Fully acclimated to the Sprint Cup Series and beginning to assert his will on the race track, the former open wheel champion will be an extremely interesting study in 2010. He had on-track spats with Jeff Gordon and Tony Stewart last season and is absolutely going to continue to tick off his competitors. Certainly, that will hurt him at times. But the maniacal laugh and glint in Montoya's eye suggest a peace with the mayhem. He's talented enough to continue his climb through the standings after finishing eighth last season.
6 Carl Edwards
Last Week: NA
Carl Edwards
A disastrous 2009 behind him -- he followed a nine-win 2008 with a winless campaign -- Edwards is in position to recoup his place as a prime championship contender. Unless someone popped him with a "Men in Black" mind-eraser, he hasn't forgotten how to drive. Team owner Jack Roush has vowed to make up for a three-win season (two by Matt Kenseth in the first two races) in which his team took the wrong tack technically. Roush has hired three dozen new engineers to figure it all out. That should translate into a better season for Edwards, if not a stellar one.
7 Kurt Busch
Last Week: NA
Kurt Busch
He was the highest-placing non-Chevy last season (fourth overall in points) and that has to be worth something. The 2004 Cup champ had a standout year, but lost crew chief Pat Tryson anyway. Now he'll try to do it with his little brother's old pit boss, Steve Addington. Busch's season promises to be interesting, not only with the addition of Addington, but also new teammate Brad Keselowski, whose nature could rub some teammates the wrong way. Busch relishes his role as captain, and it'll be interesting to see if Keselowski gets on his nerves. For now, Busch is a solid restrictor plate competitor -- probably the best in the series without a win at Daytona or Talladega. Keselowski already has one (last spring at Talladega. Wonder if he's mentioned that to Busch.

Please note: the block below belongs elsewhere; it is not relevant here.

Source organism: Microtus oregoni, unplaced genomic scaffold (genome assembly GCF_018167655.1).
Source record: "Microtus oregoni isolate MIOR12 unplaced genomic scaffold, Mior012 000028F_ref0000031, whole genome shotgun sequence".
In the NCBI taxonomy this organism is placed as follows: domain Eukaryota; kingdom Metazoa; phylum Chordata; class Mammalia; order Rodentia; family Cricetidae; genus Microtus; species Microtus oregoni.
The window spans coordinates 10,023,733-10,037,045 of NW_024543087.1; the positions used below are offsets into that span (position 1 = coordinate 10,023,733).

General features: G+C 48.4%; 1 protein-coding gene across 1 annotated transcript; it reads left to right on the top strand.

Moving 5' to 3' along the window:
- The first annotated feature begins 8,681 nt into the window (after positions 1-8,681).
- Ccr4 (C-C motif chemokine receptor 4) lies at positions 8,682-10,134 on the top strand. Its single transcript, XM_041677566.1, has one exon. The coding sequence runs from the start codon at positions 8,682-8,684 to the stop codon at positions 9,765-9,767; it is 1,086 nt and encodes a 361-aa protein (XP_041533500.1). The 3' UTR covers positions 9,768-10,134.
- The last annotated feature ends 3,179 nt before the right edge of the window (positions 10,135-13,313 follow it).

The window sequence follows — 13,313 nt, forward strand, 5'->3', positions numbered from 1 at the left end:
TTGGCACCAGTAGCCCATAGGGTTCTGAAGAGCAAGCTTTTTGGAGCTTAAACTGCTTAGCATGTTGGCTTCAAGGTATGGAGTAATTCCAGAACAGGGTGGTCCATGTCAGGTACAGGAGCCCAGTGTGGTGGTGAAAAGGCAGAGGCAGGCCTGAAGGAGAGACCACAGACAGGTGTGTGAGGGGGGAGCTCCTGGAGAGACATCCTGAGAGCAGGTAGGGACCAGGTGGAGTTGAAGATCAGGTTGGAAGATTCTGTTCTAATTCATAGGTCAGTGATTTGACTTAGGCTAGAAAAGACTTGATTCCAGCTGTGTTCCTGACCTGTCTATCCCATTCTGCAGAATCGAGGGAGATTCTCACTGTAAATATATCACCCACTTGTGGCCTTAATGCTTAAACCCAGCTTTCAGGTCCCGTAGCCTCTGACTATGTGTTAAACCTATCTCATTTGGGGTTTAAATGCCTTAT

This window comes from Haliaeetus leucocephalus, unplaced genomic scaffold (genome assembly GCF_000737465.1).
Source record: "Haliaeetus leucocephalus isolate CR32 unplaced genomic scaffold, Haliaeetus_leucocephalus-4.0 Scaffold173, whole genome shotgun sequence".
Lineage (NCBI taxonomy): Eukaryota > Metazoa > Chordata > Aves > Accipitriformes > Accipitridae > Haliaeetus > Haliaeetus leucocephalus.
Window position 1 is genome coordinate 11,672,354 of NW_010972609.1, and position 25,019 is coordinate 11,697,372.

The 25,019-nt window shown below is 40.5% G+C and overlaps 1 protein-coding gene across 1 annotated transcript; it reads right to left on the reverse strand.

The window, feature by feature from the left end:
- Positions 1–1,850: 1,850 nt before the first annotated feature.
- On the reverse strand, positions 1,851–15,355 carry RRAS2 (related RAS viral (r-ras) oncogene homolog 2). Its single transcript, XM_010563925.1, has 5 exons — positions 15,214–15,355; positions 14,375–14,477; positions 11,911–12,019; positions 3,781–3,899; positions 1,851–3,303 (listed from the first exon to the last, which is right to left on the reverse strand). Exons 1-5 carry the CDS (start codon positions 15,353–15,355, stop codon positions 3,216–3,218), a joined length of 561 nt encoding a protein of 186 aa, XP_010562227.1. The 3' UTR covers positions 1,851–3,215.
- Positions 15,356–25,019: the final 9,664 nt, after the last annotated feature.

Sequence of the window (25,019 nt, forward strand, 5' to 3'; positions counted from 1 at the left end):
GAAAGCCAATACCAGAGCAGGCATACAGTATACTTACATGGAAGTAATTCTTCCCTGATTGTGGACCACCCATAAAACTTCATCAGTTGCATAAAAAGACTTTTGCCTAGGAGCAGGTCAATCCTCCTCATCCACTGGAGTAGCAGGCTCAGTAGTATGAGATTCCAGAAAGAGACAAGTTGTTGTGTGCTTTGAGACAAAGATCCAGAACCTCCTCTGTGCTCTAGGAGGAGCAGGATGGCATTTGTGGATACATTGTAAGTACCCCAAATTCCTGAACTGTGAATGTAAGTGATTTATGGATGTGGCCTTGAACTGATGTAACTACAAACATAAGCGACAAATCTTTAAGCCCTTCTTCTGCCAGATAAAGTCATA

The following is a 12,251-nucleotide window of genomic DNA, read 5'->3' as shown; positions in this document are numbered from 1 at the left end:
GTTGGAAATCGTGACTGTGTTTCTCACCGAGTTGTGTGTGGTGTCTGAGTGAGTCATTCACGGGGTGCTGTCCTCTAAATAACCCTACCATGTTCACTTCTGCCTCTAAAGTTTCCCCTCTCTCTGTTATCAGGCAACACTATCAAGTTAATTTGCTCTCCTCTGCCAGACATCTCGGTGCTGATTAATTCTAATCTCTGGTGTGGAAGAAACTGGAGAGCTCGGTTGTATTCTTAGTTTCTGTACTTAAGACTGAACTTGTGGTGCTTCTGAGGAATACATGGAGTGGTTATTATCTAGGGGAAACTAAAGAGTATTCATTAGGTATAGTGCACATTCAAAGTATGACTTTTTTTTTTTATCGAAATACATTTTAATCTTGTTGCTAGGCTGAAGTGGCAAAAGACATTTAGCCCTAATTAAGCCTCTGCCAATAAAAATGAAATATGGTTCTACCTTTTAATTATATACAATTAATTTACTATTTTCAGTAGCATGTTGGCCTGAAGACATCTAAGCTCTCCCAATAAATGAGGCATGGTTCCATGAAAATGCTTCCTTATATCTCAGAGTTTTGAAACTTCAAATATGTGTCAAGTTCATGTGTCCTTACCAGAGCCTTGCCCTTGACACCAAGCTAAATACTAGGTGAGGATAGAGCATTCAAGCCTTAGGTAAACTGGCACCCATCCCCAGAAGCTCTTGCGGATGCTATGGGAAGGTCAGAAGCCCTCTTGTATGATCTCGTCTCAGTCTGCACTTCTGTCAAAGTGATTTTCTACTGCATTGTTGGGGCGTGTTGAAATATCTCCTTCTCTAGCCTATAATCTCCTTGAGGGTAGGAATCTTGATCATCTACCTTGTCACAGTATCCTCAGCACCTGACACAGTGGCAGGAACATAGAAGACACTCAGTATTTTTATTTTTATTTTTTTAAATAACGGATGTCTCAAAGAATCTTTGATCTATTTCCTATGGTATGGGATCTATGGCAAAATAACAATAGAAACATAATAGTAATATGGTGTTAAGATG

8 Jeff Burton
Last Week: NA
Jeff Burton
He was 18th in points, his worst finish and Chase miss since 2005, but his last five races helped send Richard Childress Racing into the offseason with some hope of recovering. Burton finished fifth at Talladega and ninth at Texas, then ended the season with runner-up finishes at Phoenix and Homestead. Childress said engineering issues were at the root of the problem. If they've been addressed, then Burton might be able to pick up where he left off in 2008.
9 Kyle Busch
Last Week: NA
Kyle Busch
The 24-year-old Joe Gibbs Racing star seems to have settled down personally, buying a truck series team, getting engaged, and signing a new long-term deal. Whether all that translates into a more settled-down driver remains to be seen, but Busch figures to find a middle point between his win-win season of 2008 and a 2009 in which he won four but missed the Chase for the first time since his rookie season.
10 Dale Earnhardt
Last Week: NA
Dale Earnhardt, Jr.
Really taking a leap of faith here. I'm doing a lot of buying in to his front-row qualifying effort for the Daytona 500 as well as the repeated assertions from Hendrick Motorsports crew chiefs and drivers about their new spirit of camaraderie and commitment to the No. 88 Chevrolet. Tony Stewart would have grabbed this spot (and maybe should have) if Stewart Haas Racing competition director Bobby Hutchens hadn't sounded so alarmed a few weeks ago about the prospect of a team slump this season.